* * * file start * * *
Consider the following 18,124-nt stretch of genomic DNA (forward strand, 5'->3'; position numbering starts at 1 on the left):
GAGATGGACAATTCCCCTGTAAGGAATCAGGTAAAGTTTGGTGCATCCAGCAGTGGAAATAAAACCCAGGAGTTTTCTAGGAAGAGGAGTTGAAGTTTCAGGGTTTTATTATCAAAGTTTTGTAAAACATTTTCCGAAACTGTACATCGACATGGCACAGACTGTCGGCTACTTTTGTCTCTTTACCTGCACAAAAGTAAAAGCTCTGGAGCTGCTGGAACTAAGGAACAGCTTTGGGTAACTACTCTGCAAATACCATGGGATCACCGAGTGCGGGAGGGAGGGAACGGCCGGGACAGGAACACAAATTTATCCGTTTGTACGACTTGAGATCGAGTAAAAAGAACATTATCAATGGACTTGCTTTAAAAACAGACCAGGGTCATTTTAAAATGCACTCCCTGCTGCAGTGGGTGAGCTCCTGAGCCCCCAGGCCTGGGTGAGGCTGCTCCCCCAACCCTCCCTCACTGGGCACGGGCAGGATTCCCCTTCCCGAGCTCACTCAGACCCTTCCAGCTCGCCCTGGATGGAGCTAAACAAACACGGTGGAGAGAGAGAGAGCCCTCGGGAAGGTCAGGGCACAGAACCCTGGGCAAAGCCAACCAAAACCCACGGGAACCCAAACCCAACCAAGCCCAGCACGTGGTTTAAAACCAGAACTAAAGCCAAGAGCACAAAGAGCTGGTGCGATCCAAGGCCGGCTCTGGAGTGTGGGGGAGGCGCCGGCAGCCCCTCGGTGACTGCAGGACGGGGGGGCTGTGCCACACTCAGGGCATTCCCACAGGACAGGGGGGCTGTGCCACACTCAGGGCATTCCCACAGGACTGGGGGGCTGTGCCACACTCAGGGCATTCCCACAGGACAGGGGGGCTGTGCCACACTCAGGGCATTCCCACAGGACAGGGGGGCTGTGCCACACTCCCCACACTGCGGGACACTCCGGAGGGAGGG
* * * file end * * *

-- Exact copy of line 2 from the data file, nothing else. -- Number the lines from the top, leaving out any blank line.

GAGATGGACAATTCCCCTGTAAGGAATCAGGTAAAGTTTGGTGCATCCAGCAGTGGAAATAAAACCCAGGAGTTTTCTAGGAAGAGGAGTTGAAGTTTCAGGGTTTTATTATCAAAGTTTTGTAAAACATTTTCCGAAACTGTACATCGACATGGCACAGACTGTCGGCTACTTTTGTCTCTTTACCTGCACAAAAGTAAAAGCTCTGGAGCTGCTGGAACTAAGGAACAGCTTTGGGTAACTACTCTGCAAATACCATGGGATCACCGAGTGCGGGAGGGAGGGAACGGCCGGGACAGGAACACAAATTTATCCGTTTGTACGACTTGAGATCGAGTAAAAAGAACATTATCAATGGACTTGCTTTAAAAACAGACCAGGGTCATTTTAAAATGCACTCCCTGCTGCAGTGGGTGAGCTCCTGAGCCCCCAGGCCTGGGTGAGGCTGCTCCCCCAACCCTCCCTCACTGGGCACGGGCAGGATTCCCCTTCCCGAGCTCACTCAGACCCTTCCAGCTCGCCCTGGATGGAGCTAAACAAACACGGTGGAGAGAGAGAGAGCCCTCGGGAAGGTCAGGGCACAGAACCCTGGGCAAAGCCAACCAAAACCCACGGGAACCCAAACCCAACCAAGCCCAGCACGTGGTTTAAAACCAGAACTAAAGCCAAGAGCACAAAGAGCTGGTGCGATCCAAGGCCGGCTCTGGAGTGTGGGGGAGGCGCCGGCAGCCCCTCGGTGACTGCAGGACGGGGGGGCTGTGCCACACTCAGGGCATTCCCACAGGACAGGGGGGCTGTGCCACACTCAGGGCATTCCCACAGGACTGGGGGGCTGTGCCACACTCAGGGCATTCCCACAGGACAGGGGGGCTGTGCCACACTCAGGGCATTCCCACAGGACAGGGGGGCTGTGCCACACTCCCCACACTGCGGGACACTCCGGAGGGAGGG